Our fellow missionary, Ginger Taff-Lagergren, introduced our girls to “Lost in the Woods” and our girls enjoyed the book and DVD quite often while in Uganda. We visited old friends in Michigan this past weekend and they live just minutes from where the “…In the Woods” magic is made so we just couldn’t resist stopping by to thank them for their efforts. You’ll love the nature and wildlife photography here.
It was back in September 2011 that I wrote this post entitled, “Will Nuba be the next Darfur?” In that post I mentioned that I am in possession of gruesome photos smuggled out of that war zone—photographic evidence of genocide victims in the Nuba Mountains. Unfortunately, the situation has not improved. Crimes have been reported, documented, and substantiated; yet few are crying out for justice. Hence, the activism of someone like George Clooney. This article by Eric Reeves is entitled, “Why George Clooney was arrested last week” and was posted today on Sudan Tribune. It goes a long way toward interpreting Clooney’s actions and substantiating the veracity of the atrocities.
Also, here is an op-ed article by Nicholas Kristof who has gone to the ground to give us an eyewitness report.
I don’t personally know the author of this article but I believe she is the friend of a friend. Sara offers an honest and compassionate take on the dynamics surrounding adoption in Uganda today. This is a must read. Many thanks to Sara for sharing her thoughtful synthesis. Click on the screen shot below to read her full article.
** Update ** This AP article by Rodney Muhumuza was filed 23 Aug 2013, “Newborns being stolen at a top Uganda hospital.”
Dear Friends in Christ,
It is called re-entry. It’s a phase of the missionary-life and we’re now in it. Each person experiences re-entry differently and in some ways it takes a lifetime to complete the journey. We are still missing dear friends in Uganda & South Sudan as well as enjoying family and friends in MN and WI. We’re thankful for all the prayers and well-wishes that so many of you have sent our way.
The little girls could use some consistency with home school (which is going well) so we don’t have many travel plans in the near future but we’ll do our best to stay in touch via skype, email, and phone calls. Besides homeschooling, we have enjoyed ice skating, sledding, American foods, and visiting with Grandparents.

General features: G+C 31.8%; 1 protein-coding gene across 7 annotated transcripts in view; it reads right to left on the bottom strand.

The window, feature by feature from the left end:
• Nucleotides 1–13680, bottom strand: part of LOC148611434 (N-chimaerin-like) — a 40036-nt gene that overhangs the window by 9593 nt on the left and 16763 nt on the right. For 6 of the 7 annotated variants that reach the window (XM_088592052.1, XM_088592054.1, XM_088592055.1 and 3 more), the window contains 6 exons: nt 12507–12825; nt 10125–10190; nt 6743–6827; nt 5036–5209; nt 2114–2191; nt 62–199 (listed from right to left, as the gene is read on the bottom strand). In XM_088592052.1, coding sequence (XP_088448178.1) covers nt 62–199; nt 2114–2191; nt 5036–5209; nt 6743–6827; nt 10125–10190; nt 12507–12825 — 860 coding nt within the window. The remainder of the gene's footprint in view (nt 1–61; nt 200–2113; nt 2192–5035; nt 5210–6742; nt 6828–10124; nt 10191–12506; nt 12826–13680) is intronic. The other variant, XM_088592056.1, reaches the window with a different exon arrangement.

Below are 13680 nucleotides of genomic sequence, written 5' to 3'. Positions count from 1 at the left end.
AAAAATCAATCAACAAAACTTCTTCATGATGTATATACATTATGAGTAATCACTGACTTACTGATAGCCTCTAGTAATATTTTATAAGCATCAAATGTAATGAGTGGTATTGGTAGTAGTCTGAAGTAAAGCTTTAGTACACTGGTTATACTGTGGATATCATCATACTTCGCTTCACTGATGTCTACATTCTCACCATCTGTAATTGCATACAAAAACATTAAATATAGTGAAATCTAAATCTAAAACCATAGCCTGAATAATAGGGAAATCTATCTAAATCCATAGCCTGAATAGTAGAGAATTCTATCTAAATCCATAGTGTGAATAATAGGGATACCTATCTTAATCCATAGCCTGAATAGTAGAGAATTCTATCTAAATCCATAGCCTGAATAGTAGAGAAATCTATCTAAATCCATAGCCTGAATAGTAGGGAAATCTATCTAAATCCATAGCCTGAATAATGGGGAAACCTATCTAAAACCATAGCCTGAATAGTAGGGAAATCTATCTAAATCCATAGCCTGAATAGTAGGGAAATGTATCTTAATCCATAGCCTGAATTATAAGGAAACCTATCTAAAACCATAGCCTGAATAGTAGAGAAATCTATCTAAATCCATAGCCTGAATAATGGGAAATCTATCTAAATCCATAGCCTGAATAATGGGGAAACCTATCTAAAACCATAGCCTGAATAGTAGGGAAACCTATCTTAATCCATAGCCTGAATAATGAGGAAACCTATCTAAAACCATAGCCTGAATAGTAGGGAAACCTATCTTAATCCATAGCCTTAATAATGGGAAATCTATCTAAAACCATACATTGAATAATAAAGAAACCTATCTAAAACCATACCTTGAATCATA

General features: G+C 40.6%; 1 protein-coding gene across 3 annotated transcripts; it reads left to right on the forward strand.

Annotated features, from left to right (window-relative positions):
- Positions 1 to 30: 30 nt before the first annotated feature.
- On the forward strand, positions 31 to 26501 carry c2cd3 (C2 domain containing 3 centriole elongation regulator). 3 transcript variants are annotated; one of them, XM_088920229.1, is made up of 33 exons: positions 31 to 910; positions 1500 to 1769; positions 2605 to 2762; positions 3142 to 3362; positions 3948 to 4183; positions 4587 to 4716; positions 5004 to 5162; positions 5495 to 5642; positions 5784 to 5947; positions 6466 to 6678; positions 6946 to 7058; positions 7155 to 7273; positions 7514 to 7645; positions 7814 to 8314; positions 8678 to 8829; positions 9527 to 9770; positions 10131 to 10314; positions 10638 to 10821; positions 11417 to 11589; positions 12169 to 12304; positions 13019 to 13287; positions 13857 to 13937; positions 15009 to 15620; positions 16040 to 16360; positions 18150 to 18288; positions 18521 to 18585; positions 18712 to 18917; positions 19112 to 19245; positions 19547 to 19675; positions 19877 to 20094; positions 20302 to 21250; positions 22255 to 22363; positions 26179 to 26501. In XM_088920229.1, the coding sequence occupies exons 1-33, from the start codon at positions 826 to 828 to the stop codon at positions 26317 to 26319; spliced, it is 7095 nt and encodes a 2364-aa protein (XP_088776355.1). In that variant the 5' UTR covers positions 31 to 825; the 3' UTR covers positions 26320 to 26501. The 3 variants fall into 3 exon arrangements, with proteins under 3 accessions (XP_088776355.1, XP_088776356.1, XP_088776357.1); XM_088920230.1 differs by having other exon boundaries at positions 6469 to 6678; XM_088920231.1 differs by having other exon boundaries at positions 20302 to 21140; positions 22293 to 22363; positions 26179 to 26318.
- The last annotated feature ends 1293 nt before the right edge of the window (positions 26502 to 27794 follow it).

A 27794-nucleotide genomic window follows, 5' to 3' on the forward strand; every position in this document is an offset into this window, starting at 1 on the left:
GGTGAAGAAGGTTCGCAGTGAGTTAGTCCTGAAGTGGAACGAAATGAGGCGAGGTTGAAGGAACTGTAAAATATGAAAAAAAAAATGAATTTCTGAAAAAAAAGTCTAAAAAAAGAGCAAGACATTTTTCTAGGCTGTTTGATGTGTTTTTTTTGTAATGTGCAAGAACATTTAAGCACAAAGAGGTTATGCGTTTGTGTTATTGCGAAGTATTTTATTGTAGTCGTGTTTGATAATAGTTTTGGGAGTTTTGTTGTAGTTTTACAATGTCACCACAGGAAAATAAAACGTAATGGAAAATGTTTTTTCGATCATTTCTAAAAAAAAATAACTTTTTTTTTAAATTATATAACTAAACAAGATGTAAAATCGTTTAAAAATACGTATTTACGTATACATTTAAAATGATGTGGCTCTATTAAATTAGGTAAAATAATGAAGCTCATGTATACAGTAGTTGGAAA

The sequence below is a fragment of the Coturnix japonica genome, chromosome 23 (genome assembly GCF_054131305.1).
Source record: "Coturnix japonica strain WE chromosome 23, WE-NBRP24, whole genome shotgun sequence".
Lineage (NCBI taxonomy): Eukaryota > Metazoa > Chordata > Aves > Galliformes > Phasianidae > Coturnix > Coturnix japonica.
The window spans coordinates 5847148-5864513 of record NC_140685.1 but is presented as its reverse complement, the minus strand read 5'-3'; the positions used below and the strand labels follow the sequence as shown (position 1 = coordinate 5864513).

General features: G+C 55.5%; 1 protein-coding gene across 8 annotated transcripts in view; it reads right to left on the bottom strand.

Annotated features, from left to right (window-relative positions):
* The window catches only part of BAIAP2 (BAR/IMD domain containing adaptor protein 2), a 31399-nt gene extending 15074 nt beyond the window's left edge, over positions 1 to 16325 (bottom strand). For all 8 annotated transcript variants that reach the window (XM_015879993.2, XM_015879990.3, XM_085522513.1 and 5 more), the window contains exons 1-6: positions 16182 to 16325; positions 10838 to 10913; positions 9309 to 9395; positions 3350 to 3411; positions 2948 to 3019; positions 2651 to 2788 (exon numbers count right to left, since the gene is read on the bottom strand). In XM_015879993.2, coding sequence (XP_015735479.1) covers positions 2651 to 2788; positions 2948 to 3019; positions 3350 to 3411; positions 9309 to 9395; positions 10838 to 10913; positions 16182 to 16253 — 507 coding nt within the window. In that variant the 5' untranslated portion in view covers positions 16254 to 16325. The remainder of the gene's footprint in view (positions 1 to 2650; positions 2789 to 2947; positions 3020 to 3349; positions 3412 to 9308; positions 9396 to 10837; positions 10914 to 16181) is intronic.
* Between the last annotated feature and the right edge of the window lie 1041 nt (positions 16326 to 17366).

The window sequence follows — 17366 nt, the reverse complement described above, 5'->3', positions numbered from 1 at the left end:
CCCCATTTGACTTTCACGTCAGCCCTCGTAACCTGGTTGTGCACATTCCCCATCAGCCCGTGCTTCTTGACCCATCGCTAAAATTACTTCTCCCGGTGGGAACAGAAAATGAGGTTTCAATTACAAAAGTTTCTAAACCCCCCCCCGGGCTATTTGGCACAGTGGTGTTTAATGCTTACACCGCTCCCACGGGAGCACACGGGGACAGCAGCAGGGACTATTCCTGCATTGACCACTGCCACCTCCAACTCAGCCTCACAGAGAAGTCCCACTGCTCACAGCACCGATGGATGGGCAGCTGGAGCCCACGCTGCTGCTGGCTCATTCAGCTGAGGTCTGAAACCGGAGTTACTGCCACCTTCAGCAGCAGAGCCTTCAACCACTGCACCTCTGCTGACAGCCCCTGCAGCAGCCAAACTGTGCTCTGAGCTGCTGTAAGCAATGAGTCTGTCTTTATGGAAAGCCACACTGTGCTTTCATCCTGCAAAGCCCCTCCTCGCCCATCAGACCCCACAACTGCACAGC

Several of you have inquired about our next steps. It was back in December that I updated my ministry profile paperwork (mostly a summary of ministry skills & preferences) that a calling congregation would use to call a pastor and on those forms I indicated that I was especially interested to serve in MN or WI so it’s just a matter of waiting on the Lord. Please pray for Michelle and me as we wrap up our mission-related responsibilities and discuss our dreams for the future.
We just can’t stop thanking you for all your prayer and support and concern over these 4 years. You have prayed, listened, visited, and shared financial gifts. As a result, we were able to participate in God’s mission in East Africa. It has been humbling and awe-inspiring to have been on the receiving end of God’s goodness thru you. For this, we thank you from the bottom of our hearts!
Blessings until next time,
Jake, with Michelle, Amelia, and Evangeline
After 3+ years in Uganda we are now back in the USA. Our lives are richer for having met some very fine people in East Africa and we carry those memories with us. We thank God for the kindness he has shown us by blessing us with prayer and financial partners like you. Of course, this is just a short note for now. We’ll be in touch this week or next with an update on our next steps. Until then, may the Triune God bless you always.
Wednesday, December 28th was a wonderful day in the life of Kampala Lutheran Church, a congregation excited to take the next step as they relocate to a nearby suburb to build their own building on their own land.
It was around 6 pm and golden rays were filtering through the trees. The setting and mood were serene. We were in the middle of the festive season so no one was in a hurry. The building site is nestled in a cozy neighborhood that is not yet built-up. We weren’t very far off the main roads (Ggaba road is 400m to the NE and Lukuli Road is 250m to the SW) but it felt like we were in the village—that’s a good thing! Neighbors and neighborhood children were warm and welcoming as parishioners gathered near the largest tree on the plot—a jackfruit.
We ushered in the construction phase at the building site with a short rite of dedication (liturgy and prayers in Luganda, hymns in Swahili) led by Rev. Jerome Wamala. You can see photos here.
Thank you to those of you who offered prayers and sacrificial gifts that have brought the congregation to this moment—to the Glory of God!